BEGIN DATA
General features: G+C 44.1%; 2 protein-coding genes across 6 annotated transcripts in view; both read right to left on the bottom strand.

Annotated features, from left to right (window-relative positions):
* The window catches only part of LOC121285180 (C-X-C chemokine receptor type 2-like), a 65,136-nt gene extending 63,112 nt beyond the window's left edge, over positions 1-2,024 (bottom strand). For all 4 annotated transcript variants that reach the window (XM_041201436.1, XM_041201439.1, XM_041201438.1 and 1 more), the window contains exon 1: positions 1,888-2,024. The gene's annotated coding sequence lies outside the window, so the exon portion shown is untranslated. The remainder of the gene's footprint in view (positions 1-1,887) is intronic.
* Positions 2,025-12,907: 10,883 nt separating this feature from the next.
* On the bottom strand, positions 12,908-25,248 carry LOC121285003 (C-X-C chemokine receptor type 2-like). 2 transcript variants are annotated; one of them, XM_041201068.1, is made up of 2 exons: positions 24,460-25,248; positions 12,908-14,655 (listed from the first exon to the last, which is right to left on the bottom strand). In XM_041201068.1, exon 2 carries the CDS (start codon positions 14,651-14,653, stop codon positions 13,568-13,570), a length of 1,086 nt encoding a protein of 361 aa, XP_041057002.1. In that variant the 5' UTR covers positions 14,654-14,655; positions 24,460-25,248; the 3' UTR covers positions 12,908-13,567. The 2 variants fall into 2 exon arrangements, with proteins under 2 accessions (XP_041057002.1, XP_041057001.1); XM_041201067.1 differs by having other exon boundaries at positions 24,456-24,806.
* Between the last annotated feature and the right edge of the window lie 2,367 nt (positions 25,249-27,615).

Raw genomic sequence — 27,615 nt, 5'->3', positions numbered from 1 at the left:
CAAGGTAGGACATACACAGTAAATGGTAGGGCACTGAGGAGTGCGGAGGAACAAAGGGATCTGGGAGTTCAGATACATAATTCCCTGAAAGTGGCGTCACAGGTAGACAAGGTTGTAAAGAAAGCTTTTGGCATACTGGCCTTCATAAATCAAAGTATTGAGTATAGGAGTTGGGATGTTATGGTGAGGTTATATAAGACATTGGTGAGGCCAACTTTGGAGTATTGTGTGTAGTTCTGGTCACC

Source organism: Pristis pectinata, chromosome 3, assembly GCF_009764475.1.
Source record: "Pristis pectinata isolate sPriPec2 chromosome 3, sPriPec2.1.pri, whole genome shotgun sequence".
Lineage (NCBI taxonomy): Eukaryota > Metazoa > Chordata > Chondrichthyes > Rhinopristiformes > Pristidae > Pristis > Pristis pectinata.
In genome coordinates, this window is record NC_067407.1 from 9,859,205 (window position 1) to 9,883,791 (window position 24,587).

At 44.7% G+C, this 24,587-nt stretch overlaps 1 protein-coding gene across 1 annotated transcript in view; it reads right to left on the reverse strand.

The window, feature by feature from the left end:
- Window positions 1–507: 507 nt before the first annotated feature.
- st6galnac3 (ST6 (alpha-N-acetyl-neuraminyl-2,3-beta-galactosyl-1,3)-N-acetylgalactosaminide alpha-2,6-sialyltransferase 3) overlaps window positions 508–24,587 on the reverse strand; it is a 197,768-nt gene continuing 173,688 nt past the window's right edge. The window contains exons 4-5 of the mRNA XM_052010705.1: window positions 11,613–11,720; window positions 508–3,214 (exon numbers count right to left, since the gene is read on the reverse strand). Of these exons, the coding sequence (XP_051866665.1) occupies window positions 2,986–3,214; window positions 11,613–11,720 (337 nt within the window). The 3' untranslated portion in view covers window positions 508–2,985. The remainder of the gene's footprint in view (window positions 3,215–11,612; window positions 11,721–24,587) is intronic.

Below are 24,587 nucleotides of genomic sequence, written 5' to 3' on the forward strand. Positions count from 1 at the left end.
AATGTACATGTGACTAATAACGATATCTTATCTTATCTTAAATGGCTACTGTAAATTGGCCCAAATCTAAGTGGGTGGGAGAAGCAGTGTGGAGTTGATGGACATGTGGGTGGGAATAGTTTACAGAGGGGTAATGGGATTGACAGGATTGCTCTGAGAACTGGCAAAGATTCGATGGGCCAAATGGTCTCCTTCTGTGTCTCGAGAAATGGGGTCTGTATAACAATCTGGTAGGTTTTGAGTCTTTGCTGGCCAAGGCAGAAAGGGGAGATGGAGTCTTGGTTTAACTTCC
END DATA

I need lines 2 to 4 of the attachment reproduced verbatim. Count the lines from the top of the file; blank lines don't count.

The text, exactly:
Annotated features, from left to right (window-relative positions):
* The window catches only part of LOC121285180 (C-X-C chemokine receptor type 2-like), a 65,136-nt gene extending 63,112 nt beyond the window's left edge, over positions 1-2,024 (bottom strand). For all 4 annotated transcript variants that reach the window (XM_041201436.1, XM_041201439.1, XM_041201438.1 and 1 more), the window contains exon 1: positions 1,888-2,024. The gene's annotated coding sequence lies outside the window, so the exon portion shown is untranslated. The remainder of the gene's footprint in view (positions 1-1,887) is intronic.
* Positions 2,025-12,907: 10,883 nt separating this feature from the next.